Not all debt is bad, and certainly not all debt is good, but when you pay off any borrowed money, you automatically take a step towards building and preparing for your financial future.

However, repaying money that you’ve borrowed can take up a large portion of your income and can quickly become overwhelming, especially when you’re dealing with unexpected bills that can crop up. This is when successfully managing your money starts to become much harder, and can easily lead to you becoming trapped in the debt cycle.

What is the Debt Cycle?

For many people, the slide into debt can begin with just one or two missed payments. To compensate, you’re forced into using an even higher percentage of your already stretched income to afford the repayments and soon, this percentage eats into the money you need for your essentials. When you can no longer afford the essentials, you may end up needing to borrow more money just to get by adding to your overall debt.

Eventually, this can lead to your credit score becoming damaged, which is hard to take steps to improve if you feel like you’re drowning in debt. When this occurs a lot of mainstream, low-interest lending streams are closed off to you. This means you have to rely on high-interest rate loans and credit cards which only make the situation worse. 

How to Escape the Cycle of Debt

We’ve put together some helpful tactics on how you can make a start on escaping the cycle of debt and start to lay some solid foundations for your financial future.   

1) Stop Borrowing Money

Whether it’s a credit card, overdraft, or a payday loan, the first step is to stop using it. Put it away, leave it at home, remove this payment method from your digital wallet and forget it exists.

Having credit options to hand when you’ve run out of money is a useful backup plan, but not a great way to reduce your spending. You should try to use cash or a prepaid debit card to make any purchases. Just remember when the money runs out, you won’t be able to spend more – which is why a budget is so important.

2) Revisit Your Budget

Although you may find this task pretty mundane, it’s worth it. Taking a closer look at your income and expenses will allow you to see how much more you’re paying out than bringing in. This will give you a good basis to see the areas where you could cut back on.

If tracking every penny you make and spend seems like an impossible task, we’ve put together four different methods of budgeting so you can find the best one that works for you.

However, if you really are struggling with making and sticking to your budget, consider using a budgeting app that can do the hard work for you. There are plenty to choose from on your phone’s app store, however, make sure they have a good rating and are free.

3) Reduce your Expenses

You’re probably thinking “that’s easier said than done”. But that’s not necessarily the case. You can find small ways to reduce your net spending by assessing your spending habits. Do you buy a morning coffee or like to order a takeaway?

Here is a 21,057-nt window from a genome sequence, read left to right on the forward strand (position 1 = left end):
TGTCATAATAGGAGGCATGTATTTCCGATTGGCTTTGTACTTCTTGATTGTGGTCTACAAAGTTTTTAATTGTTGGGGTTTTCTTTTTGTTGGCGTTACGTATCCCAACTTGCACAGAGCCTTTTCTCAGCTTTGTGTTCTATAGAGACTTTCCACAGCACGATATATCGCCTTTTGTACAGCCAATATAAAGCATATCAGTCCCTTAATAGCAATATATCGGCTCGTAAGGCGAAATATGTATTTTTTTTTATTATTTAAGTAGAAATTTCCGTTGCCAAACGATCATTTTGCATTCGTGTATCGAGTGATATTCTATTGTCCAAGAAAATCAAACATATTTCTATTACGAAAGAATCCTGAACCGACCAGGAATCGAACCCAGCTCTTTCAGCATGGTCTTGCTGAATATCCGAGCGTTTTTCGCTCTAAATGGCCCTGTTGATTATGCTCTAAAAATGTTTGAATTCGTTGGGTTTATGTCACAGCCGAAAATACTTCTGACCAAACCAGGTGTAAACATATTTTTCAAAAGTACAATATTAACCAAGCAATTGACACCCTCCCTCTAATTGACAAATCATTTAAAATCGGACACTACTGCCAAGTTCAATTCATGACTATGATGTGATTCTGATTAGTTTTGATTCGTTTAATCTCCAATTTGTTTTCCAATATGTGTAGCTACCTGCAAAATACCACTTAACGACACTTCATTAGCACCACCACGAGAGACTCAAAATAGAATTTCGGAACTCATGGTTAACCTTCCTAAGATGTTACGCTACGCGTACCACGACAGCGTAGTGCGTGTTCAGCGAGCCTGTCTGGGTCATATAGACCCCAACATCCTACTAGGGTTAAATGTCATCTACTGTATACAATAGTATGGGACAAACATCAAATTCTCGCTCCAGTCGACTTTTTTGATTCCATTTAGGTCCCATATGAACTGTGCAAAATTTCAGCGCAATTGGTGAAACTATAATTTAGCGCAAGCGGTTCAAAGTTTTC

These are two swaps that can have a significant impact on your spending. Take buying a takeaway, for example, if you spend £20 twice a week on eating out or ordering in, then you’ll be spending no less than £160 a month. That’s a significant figure to put towards your debt repayments.

This step is generally the hardest, but by becoming aware of what you’re spending, why, and when will enable you to think twice before pulling out your credit or debit card. A useful tip we’ve learnt along the way is to wait 24 hours before making any impulsive purchases – chances are you may have had time to reflect and change your mind before the morning.

4) Create Your Debt Repayment Plan Strategy

Once you’ve assessed your spending and worked out how much you can afford to pay towards your outstanding debts, you’ll need to decide on a repayment plan. There are two methods of paying off your debts which people tend to choose from. These are the avalanche and snowball methods.

Avalanche Method

This method involves paying your debts in order of the interest rate, starting with the highest percentage of interest, and paying off your balance one at a time whilst paying the minimum payments on all other debts. This allows you to pay off your debts faster and pay less interest overall.

Snowball Method

This method provides the quick satisfaction you might need to keep you on track. It works by paying your debts off by starting with the smallest balance and working your way up to the larger debts you have. If you have debts with the same balance, it’s worth starting with the debt that has the highest balance.   

Keep Your Mind on Your Financial Goals

As you get into the swing of paying off your outstanding debts and sticking to your budget you will start to see the positive impact it can have on your mind, knowing that you’re making a commitment to change your financial position for the better.

Not only this but once your balance starts to become noticeably smaller (even a month or two can make a huge difference), you should try and factor in a little money to grow your savings. Start by putting whatever you can afford to into a rainy-day fund, to cover you for emergencies.

Plus, this will prevent you from ever needing to rely on a lender to get by – meaning you have well and truly, escaped the cycle of debt. 

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